East-West Rail: Woman moved in days before demolition notice

  • Published
A houseImage source, Maria Montalto
Image caption,
Maria Montalto is renovating the whole of her home in the Poets area of Bedford

A woman was told her home could be demolished as part of the East-West Rail development just over a week after she moved in to the property.

Maria Montalto, 48, bought the house in Bedford in November and spent £40,000 on renovating what was going to be her and her partner's "forever home".

She moved in on 21 March, but nine days later was told about the risk of compulsory purchase.

East-West Rail (EWR) said the project should appear in local searches.

Image caption,
People in the Poets area of Bedford have been told their homes may be demolished

The area around Bedford station is set to be redeveloped as part of the £5bn East-West Rail project, which aims to connect Oxford and Cambridge by the end of the decade.

About 50 residents in the Poets area, including Ms Montalto, have been told they could face their houses being demolished or acquired as part of the scheme.

Ms Montalto, a deputy head teacher, said it took her three years to find the home and that nothing was flagged up on the searches prior to purchase.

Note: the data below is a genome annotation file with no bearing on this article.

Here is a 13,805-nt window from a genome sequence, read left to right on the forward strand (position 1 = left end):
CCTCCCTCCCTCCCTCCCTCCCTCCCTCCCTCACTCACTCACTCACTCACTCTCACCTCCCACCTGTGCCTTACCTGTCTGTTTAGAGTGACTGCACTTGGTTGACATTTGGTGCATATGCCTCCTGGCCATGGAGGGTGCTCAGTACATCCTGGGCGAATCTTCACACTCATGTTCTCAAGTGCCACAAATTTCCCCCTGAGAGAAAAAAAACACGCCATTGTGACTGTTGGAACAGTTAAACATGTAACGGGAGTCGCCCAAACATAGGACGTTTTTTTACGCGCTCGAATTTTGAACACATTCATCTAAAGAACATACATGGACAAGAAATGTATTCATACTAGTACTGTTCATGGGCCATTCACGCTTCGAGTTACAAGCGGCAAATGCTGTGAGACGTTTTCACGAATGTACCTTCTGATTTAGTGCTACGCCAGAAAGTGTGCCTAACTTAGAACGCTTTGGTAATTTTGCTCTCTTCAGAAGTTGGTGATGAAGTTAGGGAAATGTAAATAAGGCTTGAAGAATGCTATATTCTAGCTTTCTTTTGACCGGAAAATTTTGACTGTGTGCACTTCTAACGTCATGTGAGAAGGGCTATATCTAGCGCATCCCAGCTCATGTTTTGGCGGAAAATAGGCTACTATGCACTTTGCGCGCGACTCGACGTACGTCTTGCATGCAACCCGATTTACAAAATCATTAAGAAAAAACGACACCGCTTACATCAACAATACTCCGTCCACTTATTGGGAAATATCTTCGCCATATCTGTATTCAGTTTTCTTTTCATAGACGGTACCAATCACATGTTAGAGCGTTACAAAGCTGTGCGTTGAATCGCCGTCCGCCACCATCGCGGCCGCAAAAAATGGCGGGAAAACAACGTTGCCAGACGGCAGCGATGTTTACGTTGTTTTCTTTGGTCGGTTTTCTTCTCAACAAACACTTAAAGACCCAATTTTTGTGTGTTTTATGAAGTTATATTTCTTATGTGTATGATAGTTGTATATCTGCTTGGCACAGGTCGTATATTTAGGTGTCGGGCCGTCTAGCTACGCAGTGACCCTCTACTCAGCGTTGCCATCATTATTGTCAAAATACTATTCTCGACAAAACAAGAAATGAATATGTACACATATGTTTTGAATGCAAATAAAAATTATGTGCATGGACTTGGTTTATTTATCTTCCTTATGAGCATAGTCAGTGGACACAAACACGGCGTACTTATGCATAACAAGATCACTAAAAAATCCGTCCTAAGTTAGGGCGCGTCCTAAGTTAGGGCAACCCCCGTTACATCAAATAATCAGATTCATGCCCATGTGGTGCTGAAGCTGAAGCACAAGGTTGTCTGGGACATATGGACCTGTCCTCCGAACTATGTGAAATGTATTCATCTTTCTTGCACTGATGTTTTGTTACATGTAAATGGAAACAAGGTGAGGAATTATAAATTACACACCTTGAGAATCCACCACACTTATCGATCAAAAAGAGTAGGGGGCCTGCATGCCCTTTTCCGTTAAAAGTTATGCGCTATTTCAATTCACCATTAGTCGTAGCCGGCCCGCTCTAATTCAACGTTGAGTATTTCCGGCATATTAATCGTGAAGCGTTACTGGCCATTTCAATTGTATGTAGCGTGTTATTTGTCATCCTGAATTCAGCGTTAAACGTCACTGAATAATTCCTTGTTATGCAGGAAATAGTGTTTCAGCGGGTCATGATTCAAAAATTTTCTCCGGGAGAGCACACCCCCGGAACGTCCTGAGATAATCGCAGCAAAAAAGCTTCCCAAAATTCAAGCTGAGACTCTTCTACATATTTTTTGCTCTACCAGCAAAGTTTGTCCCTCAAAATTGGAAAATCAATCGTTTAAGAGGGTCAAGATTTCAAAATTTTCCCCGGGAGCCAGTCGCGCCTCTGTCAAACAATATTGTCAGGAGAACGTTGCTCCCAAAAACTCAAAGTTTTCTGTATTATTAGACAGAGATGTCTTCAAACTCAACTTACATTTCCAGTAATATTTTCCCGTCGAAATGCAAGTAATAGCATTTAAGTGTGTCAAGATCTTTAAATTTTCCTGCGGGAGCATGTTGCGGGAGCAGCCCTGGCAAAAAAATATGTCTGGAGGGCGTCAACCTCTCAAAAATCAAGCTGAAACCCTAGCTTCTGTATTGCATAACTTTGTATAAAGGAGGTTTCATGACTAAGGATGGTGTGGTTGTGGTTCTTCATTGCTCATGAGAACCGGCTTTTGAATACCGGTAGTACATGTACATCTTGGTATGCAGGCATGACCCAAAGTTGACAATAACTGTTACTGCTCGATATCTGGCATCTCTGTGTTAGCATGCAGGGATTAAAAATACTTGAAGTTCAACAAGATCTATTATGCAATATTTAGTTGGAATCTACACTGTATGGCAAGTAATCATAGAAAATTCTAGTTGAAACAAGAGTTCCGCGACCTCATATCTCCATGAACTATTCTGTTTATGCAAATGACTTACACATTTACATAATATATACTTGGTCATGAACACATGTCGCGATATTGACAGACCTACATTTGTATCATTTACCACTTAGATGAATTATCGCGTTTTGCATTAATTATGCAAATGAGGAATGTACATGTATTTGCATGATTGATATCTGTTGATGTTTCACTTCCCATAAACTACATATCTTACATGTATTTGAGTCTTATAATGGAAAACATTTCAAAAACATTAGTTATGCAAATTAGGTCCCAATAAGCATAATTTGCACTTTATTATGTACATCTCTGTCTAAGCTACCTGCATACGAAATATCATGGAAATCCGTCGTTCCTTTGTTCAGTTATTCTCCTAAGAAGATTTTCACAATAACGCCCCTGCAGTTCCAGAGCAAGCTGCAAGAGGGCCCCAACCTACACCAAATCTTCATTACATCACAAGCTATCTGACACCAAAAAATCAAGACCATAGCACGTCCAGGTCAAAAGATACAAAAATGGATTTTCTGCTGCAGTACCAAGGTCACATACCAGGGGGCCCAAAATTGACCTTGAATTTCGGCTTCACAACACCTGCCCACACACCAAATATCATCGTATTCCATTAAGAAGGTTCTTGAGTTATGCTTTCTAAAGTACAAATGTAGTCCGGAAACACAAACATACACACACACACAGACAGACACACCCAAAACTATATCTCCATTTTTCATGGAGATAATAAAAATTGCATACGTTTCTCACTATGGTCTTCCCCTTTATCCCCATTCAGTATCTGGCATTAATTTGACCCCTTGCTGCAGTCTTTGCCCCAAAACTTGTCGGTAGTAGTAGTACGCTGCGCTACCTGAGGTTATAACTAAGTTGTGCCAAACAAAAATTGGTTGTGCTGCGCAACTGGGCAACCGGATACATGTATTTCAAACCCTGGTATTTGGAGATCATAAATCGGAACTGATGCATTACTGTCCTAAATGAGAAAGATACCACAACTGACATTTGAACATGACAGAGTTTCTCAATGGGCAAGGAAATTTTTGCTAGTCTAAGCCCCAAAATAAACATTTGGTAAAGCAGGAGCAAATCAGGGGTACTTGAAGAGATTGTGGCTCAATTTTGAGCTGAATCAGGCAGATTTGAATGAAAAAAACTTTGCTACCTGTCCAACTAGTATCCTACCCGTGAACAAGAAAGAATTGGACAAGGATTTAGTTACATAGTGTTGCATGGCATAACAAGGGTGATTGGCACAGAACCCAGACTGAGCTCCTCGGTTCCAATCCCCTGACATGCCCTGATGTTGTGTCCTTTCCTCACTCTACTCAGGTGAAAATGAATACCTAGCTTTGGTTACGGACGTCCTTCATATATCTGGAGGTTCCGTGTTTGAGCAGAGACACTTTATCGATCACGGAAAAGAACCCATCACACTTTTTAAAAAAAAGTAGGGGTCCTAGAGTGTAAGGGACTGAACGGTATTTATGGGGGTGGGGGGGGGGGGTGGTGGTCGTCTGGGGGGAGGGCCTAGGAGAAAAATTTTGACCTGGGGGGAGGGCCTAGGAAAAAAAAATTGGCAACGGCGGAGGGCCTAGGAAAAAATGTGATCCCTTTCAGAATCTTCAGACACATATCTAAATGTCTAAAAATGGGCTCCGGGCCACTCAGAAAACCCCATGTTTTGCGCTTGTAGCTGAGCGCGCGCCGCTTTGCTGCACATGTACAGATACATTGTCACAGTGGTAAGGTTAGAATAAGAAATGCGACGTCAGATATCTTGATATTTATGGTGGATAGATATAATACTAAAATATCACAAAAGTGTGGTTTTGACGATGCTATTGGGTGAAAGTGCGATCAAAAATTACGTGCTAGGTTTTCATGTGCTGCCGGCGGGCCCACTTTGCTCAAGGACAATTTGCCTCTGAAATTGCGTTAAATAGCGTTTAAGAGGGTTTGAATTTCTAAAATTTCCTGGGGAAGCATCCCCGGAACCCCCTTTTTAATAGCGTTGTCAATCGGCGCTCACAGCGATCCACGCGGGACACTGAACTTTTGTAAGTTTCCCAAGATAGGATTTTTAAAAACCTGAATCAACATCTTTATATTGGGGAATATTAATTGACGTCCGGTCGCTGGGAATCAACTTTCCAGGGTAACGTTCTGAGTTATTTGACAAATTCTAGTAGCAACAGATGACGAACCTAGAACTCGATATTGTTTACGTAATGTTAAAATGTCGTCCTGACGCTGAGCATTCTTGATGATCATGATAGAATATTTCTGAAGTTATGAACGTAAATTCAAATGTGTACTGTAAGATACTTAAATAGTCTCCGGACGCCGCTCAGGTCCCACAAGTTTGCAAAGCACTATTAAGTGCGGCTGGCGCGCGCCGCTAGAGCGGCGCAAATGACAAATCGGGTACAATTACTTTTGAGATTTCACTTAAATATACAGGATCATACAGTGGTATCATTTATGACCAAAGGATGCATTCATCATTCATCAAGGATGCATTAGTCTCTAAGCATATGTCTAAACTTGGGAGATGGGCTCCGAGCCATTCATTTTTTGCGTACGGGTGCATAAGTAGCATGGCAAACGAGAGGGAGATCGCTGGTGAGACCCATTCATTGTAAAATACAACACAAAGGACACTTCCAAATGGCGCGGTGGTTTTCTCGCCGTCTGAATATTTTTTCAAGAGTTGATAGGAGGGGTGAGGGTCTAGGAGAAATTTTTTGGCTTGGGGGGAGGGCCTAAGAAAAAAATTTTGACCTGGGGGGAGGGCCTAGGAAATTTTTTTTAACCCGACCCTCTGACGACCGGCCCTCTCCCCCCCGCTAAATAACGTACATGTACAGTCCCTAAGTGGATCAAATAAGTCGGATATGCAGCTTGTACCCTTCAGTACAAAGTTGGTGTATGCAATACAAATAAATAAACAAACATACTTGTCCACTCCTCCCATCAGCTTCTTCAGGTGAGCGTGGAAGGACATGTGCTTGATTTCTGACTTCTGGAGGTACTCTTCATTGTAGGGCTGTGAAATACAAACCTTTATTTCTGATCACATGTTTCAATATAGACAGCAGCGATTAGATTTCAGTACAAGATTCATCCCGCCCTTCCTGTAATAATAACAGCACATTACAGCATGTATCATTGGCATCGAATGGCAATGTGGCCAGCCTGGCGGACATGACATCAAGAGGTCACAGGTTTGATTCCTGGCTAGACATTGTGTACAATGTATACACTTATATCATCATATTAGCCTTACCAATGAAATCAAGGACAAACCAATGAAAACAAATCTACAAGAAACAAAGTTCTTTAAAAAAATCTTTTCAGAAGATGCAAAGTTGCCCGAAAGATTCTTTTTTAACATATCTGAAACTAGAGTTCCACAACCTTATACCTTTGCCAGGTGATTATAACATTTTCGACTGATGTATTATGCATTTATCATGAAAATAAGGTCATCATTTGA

"I spent £40,000 to renovate my house and on 30 March I received a letter [about the potential demolition]," she said.

"When I received the letter I cried.

"After I finished crying I called my solicitor and she said there was nothing shown anywhere and I asked her to check at that point, and there was nothing showing now either."

Ms Montalto added: "I haven't been able to sleep properly. Even when I work I'm still thinking about it."

Image source, Maria Montalto
Image caption,
The home has been rewired, a new kitchen installed and new floors and central heating added
Image source, Maria Montalto

A spokeswoman for EWR said: "The East-West Rail project would be revealed through the responses issued by the local council to 'CON29' enquiries, a standard component of property searches that conveyancers carry out before people purchase a property.

"In our consultation documents, we've highlighted potential land or search areas that may be needed if those options are taken forward to form part of the final design."

It is not the "final boundary of the land that will be acquired", and more details will come in the future, she said.

The organisation is presenting a "reasonable worst-case scenario" and no homes are currently subject to a compulsory purchase order, she added.

Image caption,
Maria Montalto said: "You cannot switch off because you hear the train all the time and that reminds you what might happen"

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